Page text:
The state of offshoring

State legislators have introduced a series of bills during the past two years regarding global sourcing, or offshoring, of state government work.

State legislators have introduced a series of bills during the past two years regarding global sourcing, or offshoring, of state government work. The bills cover limitations that range from encouraging agencies to give work to local contractors and prohibiting them from sending projects overseas.

The following sample of bills introduced this year includes three that are now law. Most states have multiple bills under consideration. Details about those bills and others introduced in previous years that are still under debate can be found at the National Foundation for American Policy's Web site (www.nfap.net/researchactivities/globalsourcing).

Alabama

Recent legislation encourages state and local agencies to use Alabama-based professional services. It does not restrict or place mandates on procurement decisions. Proposed legislation would:

  • Prohibit state contractors from sending work overseas.
  • Require operators of overseas call centers to identify themselves as being overseas.

Arizona

Proposed legislation would:

  • Prohibit state contractors from sending work overseas.
  • Restrict overseas call-center and data-transfer contracts.
  • Ban state contracts for foreign call centers.

California

Proposed legislation would:

  • Prohibit state contractors from sending work overseas.
  • Restrict contracts for overseas call centers and the processing of personal data and health care information.
  • Require that contractors notify California's Employment Development Department of their outsourcing plans.

Connecticut

Proposed legislation would:

  • Prohibit state contractors from sending work overseas.
  • Restrict contracts for overseas call centers and the processing of personal data and health care information.
  • Restrict development assistance for outsourcing companies.
  • Ban state contracts for foreign call centers.
  • Set a preference for all work being performed in-state.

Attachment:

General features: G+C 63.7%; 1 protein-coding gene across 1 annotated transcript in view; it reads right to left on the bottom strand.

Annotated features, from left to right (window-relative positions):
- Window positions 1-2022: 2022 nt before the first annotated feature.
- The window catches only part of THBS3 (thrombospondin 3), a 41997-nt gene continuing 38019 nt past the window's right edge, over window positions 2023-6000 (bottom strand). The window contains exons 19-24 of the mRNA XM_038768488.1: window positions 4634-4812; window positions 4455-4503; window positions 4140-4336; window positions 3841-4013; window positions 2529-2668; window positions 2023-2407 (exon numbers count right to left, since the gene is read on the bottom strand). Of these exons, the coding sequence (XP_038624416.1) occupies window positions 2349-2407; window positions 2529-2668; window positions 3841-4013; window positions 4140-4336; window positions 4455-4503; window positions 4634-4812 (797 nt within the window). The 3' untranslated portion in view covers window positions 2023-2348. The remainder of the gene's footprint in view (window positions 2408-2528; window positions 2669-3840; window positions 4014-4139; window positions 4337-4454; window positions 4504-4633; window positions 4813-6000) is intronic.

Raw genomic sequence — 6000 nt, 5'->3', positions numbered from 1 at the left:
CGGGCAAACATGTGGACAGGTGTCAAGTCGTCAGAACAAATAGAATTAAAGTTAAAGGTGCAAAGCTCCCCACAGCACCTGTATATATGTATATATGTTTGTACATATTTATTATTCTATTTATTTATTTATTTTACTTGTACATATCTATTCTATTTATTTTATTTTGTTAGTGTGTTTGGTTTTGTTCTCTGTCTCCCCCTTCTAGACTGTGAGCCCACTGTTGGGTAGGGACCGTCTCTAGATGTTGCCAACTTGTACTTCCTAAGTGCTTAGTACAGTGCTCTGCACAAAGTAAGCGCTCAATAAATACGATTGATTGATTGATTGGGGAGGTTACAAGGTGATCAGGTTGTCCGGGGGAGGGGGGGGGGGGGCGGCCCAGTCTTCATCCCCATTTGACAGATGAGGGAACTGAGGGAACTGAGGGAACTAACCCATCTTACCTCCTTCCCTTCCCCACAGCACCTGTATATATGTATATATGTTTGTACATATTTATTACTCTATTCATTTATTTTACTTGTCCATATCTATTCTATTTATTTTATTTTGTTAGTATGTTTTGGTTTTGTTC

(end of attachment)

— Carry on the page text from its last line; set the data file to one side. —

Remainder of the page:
Idaho

Proposed legislation would:

  • Set employment preferences for state residents.

Indiana

Recent legislation sets preferences for in-state contracts. Proposed legislation would prohibit state contractors from sending work overseas.

Louisiana

Proposed legislation would:

  • Prohibit state contractors from sending work overseas.
  • Set preferences for in-state contractors.
  • Allow agencies to reserve the right to reject non-U.S. bidders.

Maryland

Proposed legislation would:

  • Require agency officials to consider whether a contractor might send work overseas (passed but not yet signed).
  • Prohibit state contractors from sending work overseas.

New York

Proposed legislation would:

  • Prohibit state contractors from sending work overseas.
  • Restrict call-center contracts to companies that will perform the work in the United States.
  • Restrict development assistance for companies that send work overseas.

Tennessee

Recent legislation requires that preference be given to U.S.-based contractors. Proposed legislation would:

  • Prohibit state contractors from sending work overseas.
  • Restrict call-center contracts to companies that will perform the work in the United States.

West Virginia

Proposed legislation would:

  • Restrict call-center contracts to companies that will perform the work in the United States.
  • Impose a seven-year ban on state contracts and assistance to companies that outsource work overseas if more than 100 jobs will be lost as a result of the outsourcing.

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